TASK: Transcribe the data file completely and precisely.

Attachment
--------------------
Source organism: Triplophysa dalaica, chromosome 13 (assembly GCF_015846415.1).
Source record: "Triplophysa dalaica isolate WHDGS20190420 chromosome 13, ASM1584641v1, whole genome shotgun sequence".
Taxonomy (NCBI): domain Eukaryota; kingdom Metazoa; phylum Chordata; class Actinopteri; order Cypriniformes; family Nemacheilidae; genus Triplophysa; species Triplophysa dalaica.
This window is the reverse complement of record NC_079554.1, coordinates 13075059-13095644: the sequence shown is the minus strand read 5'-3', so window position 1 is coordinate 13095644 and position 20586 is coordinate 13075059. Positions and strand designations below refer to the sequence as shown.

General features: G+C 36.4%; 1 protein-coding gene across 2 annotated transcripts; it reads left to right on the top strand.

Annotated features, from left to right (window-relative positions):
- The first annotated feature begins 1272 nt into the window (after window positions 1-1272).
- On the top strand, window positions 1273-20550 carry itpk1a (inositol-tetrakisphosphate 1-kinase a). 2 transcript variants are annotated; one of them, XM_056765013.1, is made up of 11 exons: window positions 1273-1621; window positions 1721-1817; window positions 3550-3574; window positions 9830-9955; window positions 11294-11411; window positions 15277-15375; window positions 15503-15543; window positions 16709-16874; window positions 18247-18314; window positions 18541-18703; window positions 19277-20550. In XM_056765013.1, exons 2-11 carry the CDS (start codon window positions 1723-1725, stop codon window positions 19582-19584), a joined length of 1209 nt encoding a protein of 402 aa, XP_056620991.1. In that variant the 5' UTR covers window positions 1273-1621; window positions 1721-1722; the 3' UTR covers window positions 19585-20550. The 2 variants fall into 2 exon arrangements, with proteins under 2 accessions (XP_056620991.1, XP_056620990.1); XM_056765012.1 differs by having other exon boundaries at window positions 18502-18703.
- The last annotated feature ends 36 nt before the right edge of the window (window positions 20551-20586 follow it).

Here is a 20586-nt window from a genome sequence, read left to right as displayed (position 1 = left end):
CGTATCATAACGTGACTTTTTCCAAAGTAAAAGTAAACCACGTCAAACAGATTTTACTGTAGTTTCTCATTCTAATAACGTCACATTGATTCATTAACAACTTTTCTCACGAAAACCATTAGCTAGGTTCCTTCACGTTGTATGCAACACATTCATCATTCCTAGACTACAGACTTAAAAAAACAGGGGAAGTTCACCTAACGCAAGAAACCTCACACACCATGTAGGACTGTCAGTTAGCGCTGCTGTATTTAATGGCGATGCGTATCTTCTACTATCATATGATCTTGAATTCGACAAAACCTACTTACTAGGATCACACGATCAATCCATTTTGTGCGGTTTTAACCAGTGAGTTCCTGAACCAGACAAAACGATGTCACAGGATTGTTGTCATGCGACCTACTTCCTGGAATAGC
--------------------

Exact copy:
Source organism: Triplophysa dalaica, chromosome 13 (assembly GCF_015846415.1).
Source record: "Triplophysa dalaica isolate WHDGS20190420 chromosome 13, ASM1584641v1, whole genome shotgun sequence".
Taxonomy (NCBI): domain Eukaryota; kingdom Metazoa; phylum Chordata; class Actinopteri; order Cypriniformes; family Nemacheilidae; genus Triplophysa; species Triplophysa dalaica.
This window is the reverse complement of record NC_079554.1, coordinates 13075059-13095644: the sequence shown is the minus strand read 5'-3', so window position 1 is coordinate 13095644 and position 20586 is coordinate 13075059. Positions and strand designations below refer to the sequence as shown.

General features: G+C 36.4%; 1 protein-coding gene across 2 annotated transcripts; it reads left to right on the top strand.

Annotated features, from left to right (window-relative positions):
- The first annotated feature begins 1272 nt into the window (after window positions 1-1272).
- On the top strand, window positions 1273-20550 carry itpk1a (inositol-tetrakisphosphate 1-kinase a). 2 transcript variants are annotated; one of them, XM_056765013.1, is made up of 11 exons: window positions 1273-1621; window positions 1721-1817; window positions 3550-3574; window positions 9830-9955; window positions 11294-11411; window positions 15277-15375; window positions 15503-15543; window positions 16709-16874; window positions 18247-18314; window positions 18541-18703; window positions 19277-20550. In XM_056765013.1, exons 2-11 carry the CDS (start codon window positions 1723-1725, stop codon window positions 19582-19584), a joined length of 1209 nt encoding a protein of 402 aa, XP_056620991.1. In that variant the 5' UTR covers window positions 1273-1621; window positions 1721-1722; the 3' UTR covers window positions 19585-20550. The 2 variants fall into 2 exon arrangements, with proteins under 2 accessions (XP_056620991.1, XP_056620990.1); XM_056765012.1 differs by having other exon boundaries at window positions 18502-18703.
- The last annotated feature ends 36 nt before the right edge of the window (window positions 20551-20586 follow it).

Here is a 20586-nt window from a genome sequence, read left to right as displayed (position 1 = left end):
CGTATCATAACGTGACTTTTTCCAAAGTAAAAGTAAACCACGTCAAACAGATTTTACTGTAGTTTCTCATTCTAATAACGTCACATTGATTCATTAACAACTTTTCTCACGAAAACCATTAGCTAGGTTCCTTCACGTTGTATGCAACACATTCATCATTCCTAGACTACAGACTTAAAAAAACAGGGGAAGTTCACCTAACGCAAGAAACCTCACACACCATGTAGGACTGTCAGTTAGCGCTGCTGTATTTAATGGCGATGCGTATCTTCTACTATCATATGATCTTGAATTCGACAAAACCTACTTACTAGGATCACACGATCAATCCATTTTGTGCGGTTTTAACCAGTGAGTTCCTGAACCAGACAAAACGATGTCACAGGATTGTTGTCATGCGACCTACTTCCTGGAATAGC